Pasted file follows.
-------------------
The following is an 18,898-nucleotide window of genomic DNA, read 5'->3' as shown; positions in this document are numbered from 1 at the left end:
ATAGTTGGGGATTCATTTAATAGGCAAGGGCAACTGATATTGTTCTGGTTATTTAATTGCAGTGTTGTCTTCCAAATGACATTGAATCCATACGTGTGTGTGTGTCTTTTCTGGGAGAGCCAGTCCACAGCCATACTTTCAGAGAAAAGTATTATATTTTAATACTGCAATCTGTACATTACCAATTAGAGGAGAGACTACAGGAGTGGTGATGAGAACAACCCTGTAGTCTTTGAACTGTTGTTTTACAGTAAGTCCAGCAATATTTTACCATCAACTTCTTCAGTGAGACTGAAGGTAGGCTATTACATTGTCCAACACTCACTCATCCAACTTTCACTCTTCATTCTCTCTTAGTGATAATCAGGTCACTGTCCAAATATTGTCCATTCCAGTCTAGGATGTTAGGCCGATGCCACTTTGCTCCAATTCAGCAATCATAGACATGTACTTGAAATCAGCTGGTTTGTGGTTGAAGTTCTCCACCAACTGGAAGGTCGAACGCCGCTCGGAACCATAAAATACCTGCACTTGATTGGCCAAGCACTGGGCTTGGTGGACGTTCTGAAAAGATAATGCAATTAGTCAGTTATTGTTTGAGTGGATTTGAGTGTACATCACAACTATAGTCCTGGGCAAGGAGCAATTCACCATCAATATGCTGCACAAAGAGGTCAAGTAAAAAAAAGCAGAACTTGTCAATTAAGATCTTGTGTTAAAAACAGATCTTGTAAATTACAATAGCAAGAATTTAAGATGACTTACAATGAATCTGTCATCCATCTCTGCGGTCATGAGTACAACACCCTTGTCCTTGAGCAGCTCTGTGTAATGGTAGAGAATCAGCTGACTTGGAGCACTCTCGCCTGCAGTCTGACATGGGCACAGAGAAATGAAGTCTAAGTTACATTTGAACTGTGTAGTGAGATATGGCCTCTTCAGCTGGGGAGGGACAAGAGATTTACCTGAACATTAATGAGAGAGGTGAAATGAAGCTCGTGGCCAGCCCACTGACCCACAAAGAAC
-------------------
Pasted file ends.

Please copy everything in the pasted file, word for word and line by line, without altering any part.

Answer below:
The following is an 18,898-nucleotide window of genomic DNA, read 5'->3' as shown; positions in this document are numbered from 1 at the left end:
ATAGTTGGGGATTCATTTAATAGGCAAGGGCAACTGATATTGTTCTGGTTATTTAATTGCAGTGTTGTCTTCCAAATGACATTGAATCCATACGTGTGTGTGTGTCTTTTCTGGGAGAGCCAGTCCACAGCCATACTTTCAGAGAAAAGTATTATATTTTAATACTGCAATCTGTACATTACCAATTAGAGGAGAGACTACAGGAGTGGTGATGAGAACAACCCTGTAGTCTTTGAACTGTTGTTTTACAGTAAGTCCAGCAATATTTTACCATCAACTTCTTCAGTGAGACTGAAGGTAGGCTATTACATTGTCCAACACTCACTCATCCAACTTTCACTCTTCATTCTCTCTTAGTGATAATCAGGTCACTGTCCAAATATTGTCCATTCCAGTCTAGGATGTTAGGCCGATGCCACTTTGCTCCAATTCAGCAATCATAGACATGTACTTGAAATCAGCTGGTTTGTGGTTGAAGTTCTCCACCAACTGGAAGGTCGAACGCCGCTCGGAACCATAAAATACCTGCACTTGATTGGCCAAGCACTGGGCTTGGTGGACGTTCTGAAAAGATAATGCAATTAGTCAGTTATTGTTTGAGTGGATTTGAGTGTACATCACAACTATAGTCCTGGGCAAGGAGCAATTCACCATCAATATGCTGCACAAAGAGGTCAAGTAAAAAAAAGCAGAACTTGTCAATTAAGATCTTGTGTTAAAAACAGATCTTGTAAATTACAATAGCAAGAATTTAAGATGACTTACAATGAATCTGTCATCCATCTCTGCGGTCATGAGTACAACACCCTTGTCCTTGAGCAGCTCTGTGTAATGGTAGAGAATCAGCTGACTTGGAGCACTCTCGCCTGCAGTCTGACATGGGCACAGAGAAATGAAGTCTAAGTTACATTTGAACTGTGTAGTGAGATATGGCCTCTTCAGCTGGGGAGGGACAAGAGATTTACCTGAACATTAATGAGAGAGGTGAAATGAAGCTCGTGGCCAGCCCACTGACCCACAAAGAAC